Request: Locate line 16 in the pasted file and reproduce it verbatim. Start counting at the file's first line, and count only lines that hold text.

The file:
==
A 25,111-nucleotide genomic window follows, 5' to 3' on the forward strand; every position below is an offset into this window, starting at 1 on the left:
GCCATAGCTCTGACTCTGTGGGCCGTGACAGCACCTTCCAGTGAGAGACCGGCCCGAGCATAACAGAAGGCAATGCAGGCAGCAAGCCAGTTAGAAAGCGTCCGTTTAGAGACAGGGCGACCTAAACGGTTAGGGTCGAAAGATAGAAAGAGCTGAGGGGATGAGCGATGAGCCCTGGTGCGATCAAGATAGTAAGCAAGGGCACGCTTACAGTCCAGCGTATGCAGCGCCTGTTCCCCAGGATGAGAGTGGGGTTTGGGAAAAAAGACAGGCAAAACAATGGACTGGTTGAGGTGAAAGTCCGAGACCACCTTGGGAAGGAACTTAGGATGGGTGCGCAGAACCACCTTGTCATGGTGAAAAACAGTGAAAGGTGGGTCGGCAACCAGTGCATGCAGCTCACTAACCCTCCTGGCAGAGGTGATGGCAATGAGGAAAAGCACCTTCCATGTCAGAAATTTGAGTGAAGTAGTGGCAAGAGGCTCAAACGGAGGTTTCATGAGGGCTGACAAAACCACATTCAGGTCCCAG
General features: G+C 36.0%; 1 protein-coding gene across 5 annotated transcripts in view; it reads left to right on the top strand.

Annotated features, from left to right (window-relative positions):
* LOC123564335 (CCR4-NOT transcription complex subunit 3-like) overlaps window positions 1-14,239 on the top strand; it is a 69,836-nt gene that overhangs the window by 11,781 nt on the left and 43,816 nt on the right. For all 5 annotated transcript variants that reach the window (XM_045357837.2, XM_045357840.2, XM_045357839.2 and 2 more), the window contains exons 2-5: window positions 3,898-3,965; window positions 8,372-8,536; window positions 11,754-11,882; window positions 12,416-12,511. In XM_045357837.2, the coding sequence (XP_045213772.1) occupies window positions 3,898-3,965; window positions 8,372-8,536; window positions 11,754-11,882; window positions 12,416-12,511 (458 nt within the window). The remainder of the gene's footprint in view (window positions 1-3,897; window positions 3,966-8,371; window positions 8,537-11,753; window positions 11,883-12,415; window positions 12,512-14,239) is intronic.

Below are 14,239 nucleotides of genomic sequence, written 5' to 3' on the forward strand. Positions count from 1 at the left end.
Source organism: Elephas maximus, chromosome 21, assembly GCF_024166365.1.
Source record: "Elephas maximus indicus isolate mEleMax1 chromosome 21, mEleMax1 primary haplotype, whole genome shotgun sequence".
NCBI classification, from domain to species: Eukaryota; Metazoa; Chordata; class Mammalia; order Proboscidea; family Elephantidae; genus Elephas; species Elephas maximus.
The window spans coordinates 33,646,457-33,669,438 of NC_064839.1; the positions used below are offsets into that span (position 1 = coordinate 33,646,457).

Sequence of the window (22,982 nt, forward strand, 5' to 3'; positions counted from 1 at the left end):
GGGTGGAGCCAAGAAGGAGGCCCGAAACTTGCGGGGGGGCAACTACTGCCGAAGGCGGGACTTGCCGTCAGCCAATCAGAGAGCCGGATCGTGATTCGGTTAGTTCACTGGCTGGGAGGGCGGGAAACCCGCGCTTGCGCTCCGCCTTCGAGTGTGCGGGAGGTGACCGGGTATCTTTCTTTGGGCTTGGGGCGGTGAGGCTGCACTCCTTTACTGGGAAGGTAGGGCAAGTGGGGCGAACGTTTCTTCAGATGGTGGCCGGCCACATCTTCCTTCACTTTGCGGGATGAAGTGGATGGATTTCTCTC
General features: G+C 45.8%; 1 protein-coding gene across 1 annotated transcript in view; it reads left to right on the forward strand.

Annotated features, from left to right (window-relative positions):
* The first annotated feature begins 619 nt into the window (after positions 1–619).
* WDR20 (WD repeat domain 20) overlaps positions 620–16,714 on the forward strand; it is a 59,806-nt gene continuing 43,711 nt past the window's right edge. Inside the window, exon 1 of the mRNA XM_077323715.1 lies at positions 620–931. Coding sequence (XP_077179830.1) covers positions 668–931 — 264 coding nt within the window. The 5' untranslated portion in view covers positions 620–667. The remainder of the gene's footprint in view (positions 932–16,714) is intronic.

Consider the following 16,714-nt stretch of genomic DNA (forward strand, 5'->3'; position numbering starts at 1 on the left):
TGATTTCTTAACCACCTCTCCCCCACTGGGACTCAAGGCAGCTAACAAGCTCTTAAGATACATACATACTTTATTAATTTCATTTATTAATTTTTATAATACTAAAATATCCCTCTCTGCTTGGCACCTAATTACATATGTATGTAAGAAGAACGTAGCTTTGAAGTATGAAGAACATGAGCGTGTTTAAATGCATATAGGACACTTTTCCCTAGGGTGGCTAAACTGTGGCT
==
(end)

* WDR20 (WD repeat domain 20) overlaps positions 620–16,714 on the forward strand; it is a 59,806-nt gene continuing 43,711 nt past the window's right edge. Inside the window, exon 1 of the mRNA XM_077323715.1 lies at positions 620–931. Coding sequence (XP_077179830.1) covers positions 668–931 — 264 coding nt within the window. The 5' untranslated portion in view covers positions 620–667. The remainder of the gene's footprint in view (positions 932–16,714) is intronic.